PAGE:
Casey Jenkins is knitting a permanent record of all the misogynistic abuse she gets online with her bloody human vagina, and there's nothing meninists can do about it.
The Australian artist's 2013 performance piece 'Casting Off My Womb' featured her knitting a long passage from yarn she inserted into her vagina every day for 28 days.
The white wool turned red and then back to white again with her menstrual cycle.
Jenkins said it was:
...a long, slow meditation on the intimate understanding we have of our own bodies and creative potential and how it's impacted by societal stereotypes and expectations.
But of course, because it's the 21st century and the internet is a thing we all have, she got thousands upon thousands of abusive messages from online trolls who just couldn't let her do her thing without threatening rape or telling Jenkins she's ugly.
But the artist's follow up act is probably the most flipping the bird response she could have had: for her second vaginal knitting performance, Jenkins is making a record of all the abuse that's thrown at her online.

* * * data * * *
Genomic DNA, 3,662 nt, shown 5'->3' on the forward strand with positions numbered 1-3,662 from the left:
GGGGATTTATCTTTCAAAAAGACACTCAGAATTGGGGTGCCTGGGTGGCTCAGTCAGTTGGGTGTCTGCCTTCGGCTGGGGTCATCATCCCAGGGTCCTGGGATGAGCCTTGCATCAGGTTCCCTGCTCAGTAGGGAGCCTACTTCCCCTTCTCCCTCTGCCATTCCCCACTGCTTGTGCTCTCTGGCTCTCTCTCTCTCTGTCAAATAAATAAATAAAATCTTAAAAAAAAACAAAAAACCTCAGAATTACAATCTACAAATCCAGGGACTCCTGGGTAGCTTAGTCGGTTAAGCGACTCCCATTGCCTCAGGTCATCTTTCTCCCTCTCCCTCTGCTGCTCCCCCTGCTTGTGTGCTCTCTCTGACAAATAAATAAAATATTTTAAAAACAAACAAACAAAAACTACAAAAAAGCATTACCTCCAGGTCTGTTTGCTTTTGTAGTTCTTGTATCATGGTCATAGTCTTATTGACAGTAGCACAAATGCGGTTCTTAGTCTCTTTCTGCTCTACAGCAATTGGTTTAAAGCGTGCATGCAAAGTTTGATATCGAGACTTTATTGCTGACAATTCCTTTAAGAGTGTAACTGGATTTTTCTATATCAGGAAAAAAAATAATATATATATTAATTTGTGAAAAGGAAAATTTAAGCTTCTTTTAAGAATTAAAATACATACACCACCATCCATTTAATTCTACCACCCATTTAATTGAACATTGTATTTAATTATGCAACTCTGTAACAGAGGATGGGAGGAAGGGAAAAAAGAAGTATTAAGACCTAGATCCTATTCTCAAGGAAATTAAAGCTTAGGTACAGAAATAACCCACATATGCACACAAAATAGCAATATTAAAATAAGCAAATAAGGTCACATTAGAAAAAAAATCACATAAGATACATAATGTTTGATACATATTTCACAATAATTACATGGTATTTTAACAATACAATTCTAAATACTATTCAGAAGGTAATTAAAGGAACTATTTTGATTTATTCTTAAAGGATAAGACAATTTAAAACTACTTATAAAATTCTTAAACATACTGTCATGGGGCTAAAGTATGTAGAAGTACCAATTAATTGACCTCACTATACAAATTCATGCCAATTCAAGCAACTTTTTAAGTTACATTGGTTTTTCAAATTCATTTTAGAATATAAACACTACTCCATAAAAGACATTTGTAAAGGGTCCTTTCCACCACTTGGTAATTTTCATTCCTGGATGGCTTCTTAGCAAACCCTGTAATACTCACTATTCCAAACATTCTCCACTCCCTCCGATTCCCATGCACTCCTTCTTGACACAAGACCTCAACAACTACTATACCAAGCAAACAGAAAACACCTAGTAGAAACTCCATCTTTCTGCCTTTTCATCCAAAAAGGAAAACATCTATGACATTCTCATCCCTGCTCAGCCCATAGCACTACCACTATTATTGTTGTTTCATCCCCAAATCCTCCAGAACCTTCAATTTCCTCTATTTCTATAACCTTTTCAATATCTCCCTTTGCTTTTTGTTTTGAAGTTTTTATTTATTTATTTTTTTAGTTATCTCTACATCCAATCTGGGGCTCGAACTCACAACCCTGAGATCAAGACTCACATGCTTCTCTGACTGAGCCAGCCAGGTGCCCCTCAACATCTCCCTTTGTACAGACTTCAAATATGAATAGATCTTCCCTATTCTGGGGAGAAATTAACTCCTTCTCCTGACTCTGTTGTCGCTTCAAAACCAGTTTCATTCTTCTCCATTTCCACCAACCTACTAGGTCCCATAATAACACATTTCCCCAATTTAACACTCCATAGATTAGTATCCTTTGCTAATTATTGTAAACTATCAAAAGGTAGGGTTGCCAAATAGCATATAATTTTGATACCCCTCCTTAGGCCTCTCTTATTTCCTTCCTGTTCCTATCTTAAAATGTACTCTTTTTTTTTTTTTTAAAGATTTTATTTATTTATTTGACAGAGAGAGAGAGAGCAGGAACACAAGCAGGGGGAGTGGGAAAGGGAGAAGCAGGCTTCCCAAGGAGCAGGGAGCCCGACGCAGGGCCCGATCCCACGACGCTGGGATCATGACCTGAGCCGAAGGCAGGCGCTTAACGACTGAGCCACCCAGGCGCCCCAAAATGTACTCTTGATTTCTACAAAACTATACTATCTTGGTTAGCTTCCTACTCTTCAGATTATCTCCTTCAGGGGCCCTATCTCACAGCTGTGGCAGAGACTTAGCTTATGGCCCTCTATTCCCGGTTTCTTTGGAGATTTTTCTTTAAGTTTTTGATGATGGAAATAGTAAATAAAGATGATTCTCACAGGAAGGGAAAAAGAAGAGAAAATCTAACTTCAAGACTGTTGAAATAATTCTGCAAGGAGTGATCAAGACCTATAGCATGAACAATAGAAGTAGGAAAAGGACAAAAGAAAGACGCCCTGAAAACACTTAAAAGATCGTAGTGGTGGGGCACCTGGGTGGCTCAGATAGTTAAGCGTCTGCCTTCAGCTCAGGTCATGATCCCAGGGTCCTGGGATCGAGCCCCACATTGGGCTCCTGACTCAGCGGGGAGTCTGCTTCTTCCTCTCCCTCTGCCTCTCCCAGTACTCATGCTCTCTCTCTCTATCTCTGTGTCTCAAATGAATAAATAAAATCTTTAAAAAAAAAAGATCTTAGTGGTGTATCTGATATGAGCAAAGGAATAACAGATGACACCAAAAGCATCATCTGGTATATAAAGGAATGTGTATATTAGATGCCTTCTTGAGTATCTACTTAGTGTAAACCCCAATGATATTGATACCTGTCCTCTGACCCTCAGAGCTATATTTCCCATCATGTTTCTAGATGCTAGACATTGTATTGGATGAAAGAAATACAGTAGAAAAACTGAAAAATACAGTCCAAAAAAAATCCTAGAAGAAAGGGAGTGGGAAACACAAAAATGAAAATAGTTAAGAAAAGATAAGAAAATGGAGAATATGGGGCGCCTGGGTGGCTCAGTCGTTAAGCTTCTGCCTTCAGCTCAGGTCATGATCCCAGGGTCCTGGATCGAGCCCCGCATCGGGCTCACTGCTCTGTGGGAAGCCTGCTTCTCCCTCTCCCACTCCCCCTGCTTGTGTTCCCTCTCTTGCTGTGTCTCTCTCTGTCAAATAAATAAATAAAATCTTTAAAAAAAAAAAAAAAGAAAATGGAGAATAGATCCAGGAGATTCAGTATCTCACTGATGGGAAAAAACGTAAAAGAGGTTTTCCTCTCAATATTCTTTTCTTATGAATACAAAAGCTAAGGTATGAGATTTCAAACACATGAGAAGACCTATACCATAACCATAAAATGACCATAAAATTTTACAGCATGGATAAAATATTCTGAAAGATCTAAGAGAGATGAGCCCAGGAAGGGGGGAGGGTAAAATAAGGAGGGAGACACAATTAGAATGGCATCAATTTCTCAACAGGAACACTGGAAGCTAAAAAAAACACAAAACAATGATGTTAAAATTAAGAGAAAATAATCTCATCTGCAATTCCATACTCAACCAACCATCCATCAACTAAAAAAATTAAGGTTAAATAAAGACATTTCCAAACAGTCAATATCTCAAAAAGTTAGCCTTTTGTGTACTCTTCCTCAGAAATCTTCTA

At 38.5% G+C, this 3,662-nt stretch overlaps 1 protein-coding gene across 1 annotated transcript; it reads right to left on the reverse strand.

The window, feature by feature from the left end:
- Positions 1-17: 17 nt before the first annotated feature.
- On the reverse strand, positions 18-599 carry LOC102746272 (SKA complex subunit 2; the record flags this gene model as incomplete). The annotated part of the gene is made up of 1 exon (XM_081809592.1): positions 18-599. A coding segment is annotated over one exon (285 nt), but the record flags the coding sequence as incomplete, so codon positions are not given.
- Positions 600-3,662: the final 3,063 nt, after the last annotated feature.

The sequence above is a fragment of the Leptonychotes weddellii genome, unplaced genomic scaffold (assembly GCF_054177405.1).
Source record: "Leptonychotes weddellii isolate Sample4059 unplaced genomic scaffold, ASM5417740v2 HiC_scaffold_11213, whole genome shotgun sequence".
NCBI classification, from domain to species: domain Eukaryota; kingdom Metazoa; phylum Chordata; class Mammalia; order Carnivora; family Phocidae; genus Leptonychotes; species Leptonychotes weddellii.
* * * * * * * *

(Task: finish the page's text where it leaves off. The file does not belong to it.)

Some say the perceived anonymity of the internet creates and fosters sexist attitudes. I'd be more inclined to say it exposes them, like lifting a rock to reveal a bed of slugs.
One of the saddest and most interesting things about the gendered abuse she has received, Jenkins says, is that so much of it comes from people who present as women.
...the very people who would themselves be the target of abuse if they ever stepped into the spotlight in a way not deemed to support dominant culture.
It made me reflect on the immense power our society has over us... the power of social shaming in directing behaviour and shaping culture should not be underestimated.
While the project has been emotionally and physically difficult, Casey says it's better to deal with online abuse in the open rather than go with the prevailing advice of 'just don't read the comments'.
I don't want to be crushed by reality, but I don't want to blinker myself to it, either.
If you're in Melbourne, 'Programmed to Reproduce' will be at North Melborne Town Hall until 13th March as part of the 2016 Festival of Live Art.
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